It’s not entirely surprising. As suggested by Smith’s recounting of how uncomfortable it was to sit next to a new date as Prince assertively stripped himself right down to the emotional marrow, this is not what masculinity is supposed to look like. Something in the water does not compute. The intensity of the self-exposure and the surety with which it is executed are astounding. He is not trying to wheedle or connive, to bluster, bribe, blackmail or bully his way to fulfillment. Everything is staked on the seductive power of a singular naked display of want, there, in all its vulnerable simplicity, open to its humiliations and danger and the possibility that he might, with the next incoming crest, be overwhelmed and washed clean away. Never has a man been brought by desire, first to his knees, and then, arching and screaming, down onto his back, and done so with such certain, devastating dignity. Apollonia’s mouth falls open. His lack of fear is as irresistible as we know he knew it would be. He struts off stage like the myth he is, at that very moment, making of himself, and minutes later Apollonia is on the back of his bike, and in his bed.

When Prince is described as enigmatic, I wonder if people are also gesturing at this mesmerizing mixture of exposed, tremulous aching, and swashbuckling self-assurance. Sure he was, by quotidian standards, a bit of a weirdo, but for artists and rock-stars of any stripe, that’s pretty much a basic entry requirement. And yes, like Dylan, that other guitar-picking Minnesotan, he was decidedly not fond of being asked to explain himself, which, when you remember that his day (or rather night) job consisted of more-or-less completely opening his veins, over and over again, doesn’t seem so surprising. There’s nothing weird in someone so basically genuine being ill-at-ease with stranger’s demands for intimate access, or the fact that, having given so much to his work, he wanted to keep what remained of himself for himself and the people he loved. There’s also nothing peculiar about someone so obviously immersed in their own artistic process not welcoming being pulled out of that process to provide accounts of how they do it that they do not actually possess. And lastly, it’s not that strange that a man so at home with his watery instincts didn’t relish fielding questions impelled by other men’s discomfort with it.

But what is, if not strange, then at least intriguing, is the fact that when this reputedly geeky teenage boy decided to market himself as the incarnation of pure sex, he chose to do so in a manner so contrary to what our culture teaches about masculine potency. Not only did Prince not repudiate, but he openly and repeatedly cleaved himself to the fluidity, receptivity, and merging aligned with the feminine, and understood better than anyone that this was a gesture not of weakness, but of immense sexual power and artistic and emotional strength. Even when doing something as flagrantly macho and potentially creepy as jerking off the neck of his guitar on stage, he somehow managed to pull it off with a desperate, sensuous vulnerability that made it both hot as all hell and disarmingly sweet. And while some male observers might show a marked tendency to try and efface these more unsettling aspects of Prince’s masculinity by spinning the successes this slight, five-foot-nothing man had with women, this maneuver relies on sidestepping the question of why that might have been.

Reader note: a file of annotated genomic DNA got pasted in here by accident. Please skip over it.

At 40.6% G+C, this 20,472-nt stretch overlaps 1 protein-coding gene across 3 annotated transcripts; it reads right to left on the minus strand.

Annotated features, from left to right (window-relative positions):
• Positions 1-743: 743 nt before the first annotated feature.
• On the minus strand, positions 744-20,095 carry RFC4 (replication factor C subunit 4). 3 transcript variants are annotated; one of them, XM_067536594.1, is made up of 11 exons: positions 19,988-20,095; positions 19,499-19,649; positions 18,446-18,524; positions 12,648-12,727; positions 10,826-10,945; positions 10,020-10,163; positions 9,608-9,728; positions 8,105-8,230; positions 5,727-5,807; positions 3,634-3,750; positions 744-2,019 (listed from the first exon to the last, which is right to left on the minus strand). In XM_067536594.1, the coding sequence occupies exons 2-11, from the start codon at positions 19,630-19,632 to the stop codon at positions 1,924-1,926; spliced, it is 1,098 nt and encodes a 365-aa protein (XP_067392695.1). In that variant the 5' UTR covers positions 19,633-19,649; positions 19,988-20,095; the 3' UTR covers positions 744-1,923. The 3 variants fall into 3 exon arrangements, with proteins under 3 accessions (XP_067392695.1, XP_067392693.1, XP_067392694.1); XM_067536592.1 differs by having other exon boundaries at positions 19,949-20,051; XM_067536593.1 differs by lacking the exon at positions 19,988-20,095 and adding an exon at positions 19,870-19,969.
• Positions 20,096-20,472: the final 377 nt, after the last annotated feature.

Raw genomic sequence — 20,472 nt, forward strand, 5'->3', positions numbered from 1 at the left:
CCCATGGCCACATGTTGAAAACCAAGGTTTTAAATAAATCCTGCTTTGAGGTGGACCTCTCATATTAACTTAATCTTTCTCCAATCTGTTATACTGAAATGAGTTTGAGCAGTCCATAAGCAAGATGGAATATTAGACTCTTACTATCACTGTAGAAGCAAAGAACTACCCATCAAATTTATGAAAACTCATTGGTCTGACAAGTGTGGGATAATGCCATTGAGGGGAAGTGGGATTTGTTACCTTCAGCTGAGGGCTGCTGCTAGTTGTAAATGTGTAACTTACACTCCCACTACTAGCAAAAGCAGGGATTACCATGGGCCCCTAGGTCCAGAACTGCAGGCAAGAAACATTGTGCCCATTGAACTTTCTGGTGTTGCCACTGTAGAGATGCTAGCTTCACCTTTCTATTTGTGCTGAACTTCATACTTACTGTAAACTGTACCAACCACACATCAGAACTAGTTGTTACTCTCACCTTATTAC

The pimp persona was there for sure (jostling for space with the showgirl, the rock-stud, the Romantic poet, and a stellar impersonation of the love child of an alien and an Egyptian cat goddess), but Prince’s allure was part and parcel of his own feminine ease, a product of the frank engagement of his own desires and an empathic and sensual identification with the desires of women. He was that most rare of things — an equal parts masculine and feminine heterosexual man, and when, in the nineties, he decided to announce to the world that the love-symbol glyph he had devised to unify both male and female symbols was actually his name, he really wasn’t messing with us (well, maybe he was a little, but his life was testament to the fact that being a trickster and a truth-teller are not mutually exclusive). Beyond what his artistry might allow us to surmise about a basic disposition towards acute sensitivity, what inspired and sustained Prince’s elemental plunge — one many men find so terrifying — is perhaps an enigma.